Growing Winter Squash with Vertical Gardening

I love growing winter squash. It is one of my favorite vegetables because it helps the harvest linger.

I love to use the squash all winter. It helps me get through the snowy winters, as it reminds me of the spring right around the corner.

When I fix winter squash my children always ask. Did you grow this in the garden?

When you grow your own food, it gives you a since of satisfaction. Some our favorite winter squash are, Butternut, Sweet Meat, Kabocha and Acorn.

All of these have a nice orange color that is packed with the vitamin A and fiber.

I can now grow many varieties of winter squash on vertical supports.

Growing winter squash up on vertical supports saves room and allows me to try several types each season.

When I find a good variety, I save the seeds and plant them again and again.



Read about of the types of winter squash I have grown. Most winter squash grow on long vines along the ground spreading 8 to 10 feet or more. This growing habit is perfect for growing on vertical supports.

Winter squash takes 90 to 110 hot days to mature and likes moist rich soil. Growing winter squash on the ground, takes 6 square feet of space per plant so vertical gardening for winter squash makes since.



Preparing Your Vertical Gardening Space

Prepare your soil in the spring when the weather has warmed. Winter squash need warm soil and weather.

Cool moist soil will cause seeds to rot in the ground but soil can be prepared when soil can be worked in the spring. Chicken manure compost is great for Winter squash. Work it into the soil in the spring.

Make rows 12 to 18 inches wide and 4 feet apart running east to west. I use wire grid panels to support the growing winter squash.

The fence panels are easy to install and are strong enough to support winter squash with its large fruit. Metal T fence posts are used to support the fence panels.

Different support materials are listed in the vertical garden page.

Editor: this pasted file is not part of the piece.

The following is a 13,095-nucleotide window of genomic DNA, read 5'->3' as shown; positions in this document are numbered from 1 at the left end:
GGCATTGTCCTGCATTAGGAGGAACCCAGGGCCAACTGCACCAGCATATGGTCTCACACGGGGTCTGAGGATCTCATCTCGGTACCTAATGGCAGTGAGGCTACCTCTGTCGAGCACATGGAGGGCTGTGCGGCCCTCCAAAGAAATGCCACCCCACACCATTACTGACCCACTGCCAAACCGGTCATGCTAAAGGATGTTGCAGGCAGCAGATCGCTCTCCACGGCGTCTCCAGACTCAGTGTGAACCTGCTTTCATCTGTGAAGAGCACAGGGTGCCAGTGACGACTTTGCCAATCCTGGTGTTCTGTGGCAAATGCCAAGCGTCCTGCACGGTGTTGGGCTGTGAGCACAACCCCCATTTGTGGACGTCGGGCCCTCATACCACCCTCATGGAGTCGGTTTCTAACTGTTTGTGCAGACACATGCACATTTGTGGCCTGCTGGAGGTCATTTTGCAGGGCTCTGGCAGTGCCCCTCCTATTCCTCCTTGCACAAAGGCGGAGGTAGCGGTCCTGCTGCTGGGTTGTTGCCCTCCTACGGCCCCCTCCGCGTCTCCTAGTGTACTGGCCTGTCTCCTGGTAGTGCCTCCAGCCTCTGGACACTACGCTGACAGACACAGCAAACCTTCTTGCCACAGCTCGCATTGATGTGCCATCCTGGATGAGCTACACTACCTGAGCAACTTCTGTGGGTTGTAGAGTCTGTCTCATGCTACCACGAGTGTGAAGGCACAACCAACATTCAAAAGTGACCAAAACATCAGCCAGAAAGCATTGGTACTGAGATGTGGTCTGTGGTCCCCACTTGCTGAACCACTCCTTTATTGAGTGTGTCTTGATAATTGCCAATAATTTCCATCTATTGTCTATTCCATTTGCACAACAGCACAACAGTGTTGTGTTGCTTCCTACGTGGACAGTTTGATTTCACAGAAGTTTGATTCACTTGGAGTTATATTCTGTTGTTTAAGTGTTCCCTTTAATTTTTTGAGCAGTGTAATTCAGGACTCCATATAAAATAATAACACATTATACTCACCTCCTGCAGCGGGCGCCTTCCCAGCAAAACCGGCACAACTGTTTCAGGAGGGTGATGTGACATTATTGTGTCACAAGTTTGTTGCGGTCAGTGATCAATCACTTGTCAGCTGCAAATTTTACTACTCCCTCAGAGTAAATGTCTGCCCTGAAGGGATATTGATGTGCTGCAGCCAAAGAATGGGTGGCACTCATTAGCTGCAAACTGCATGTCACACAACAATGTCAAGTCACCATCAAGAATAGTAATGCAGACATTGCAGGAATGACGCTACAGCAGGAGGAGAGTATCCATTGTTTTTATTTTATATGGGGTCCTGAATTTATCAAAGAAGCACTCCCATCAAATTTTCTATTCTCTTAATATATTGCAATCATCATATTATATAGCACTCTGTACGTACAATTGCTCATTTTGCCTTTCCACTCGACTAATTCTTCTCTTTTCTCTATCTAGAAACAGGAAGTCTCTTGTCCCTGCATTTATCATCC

Setup your supports after the rows are in place. Set fencing along the north edge of the row.

Attach fencing to post with jute twine.

Jute twine is bio degradable and easy to attach and remove in the fall.



Growing Winter Squash

The middle of May or first of June the weather has warmed and its time to plant your squash seeds. Make small mounds along the south side of the support fence 4 feet apart. Make a hole 4 inches around in the top of your mounds. In the hole put a few handfuls of composted chicken or cow manure.

Cover the hole with an inch of soil and place 4 squash seeds on top. Cover seeds with an additional inch of soil and water and add a cup of compost tea. Fertilize with compost tea every few weeks as the winter squash grow.

When the seedlings are about 4 inches tall pick the 2 strongest plants and remove the rest. Mulching around the plants will help control weeds and keep the soil moist.

Tie the vines of the growing winter squash to the fence supports every few days with jute twine. Tie the twine loosely so as not to damage the squash stems. The twine will keep the winter squash on the fence and support when it gets heavy with fruit.

When the growing winter squash vines reach the top of the support, train them to go down the back side of the fence panel. Keep tying the vines to the fence until it reaches the ground on the other side of the fence.

My fence panels are 4 feet tall. This gives my plants 12 feet of growing space. That’s 4 feet on each side of the fence panel and 4 feet between the rows.

Keep the winter squash vines pruned as they grow out of bounds. Remove extra fruit as the season wanes to keep the first fruits growing. Letting too many squash grow on the vines saps strength. You’ll have bigger squash if you let 2 to 3 squash grow on each vine.



Harvesting Squash

Winter squash need to grow all summer into fall. Most squash need 3 to 3 ½ months to reach maturity.

Leave the squash on the vines until frost threatens. A couple of weeks before the first frost, cut the squash from their vines leaving 1 ½ to 2 inches of stem.

Leave the squash in the garden to cure for a few weeks. If the weather threatens to freeze, bring the squash into the house for a few days. Wash and dry each squash.

After a few days in the house, store in a cool cellar or basement at 50 degrees F. Keep stems intact to protect squash from stem end rot.

Check your winter squash every few weeks for signs of mold. Wipe off any mold with a cloth dipped in vegetable oil. This helps the squash keep for up to 4 months.

Cook any squash that starts to get soft or looses their stems. Makes some squash soup, use it in muffins or pies. Winter squash is great all by it’s self or in a vegetable casserole.

Winter squash is great all winter!




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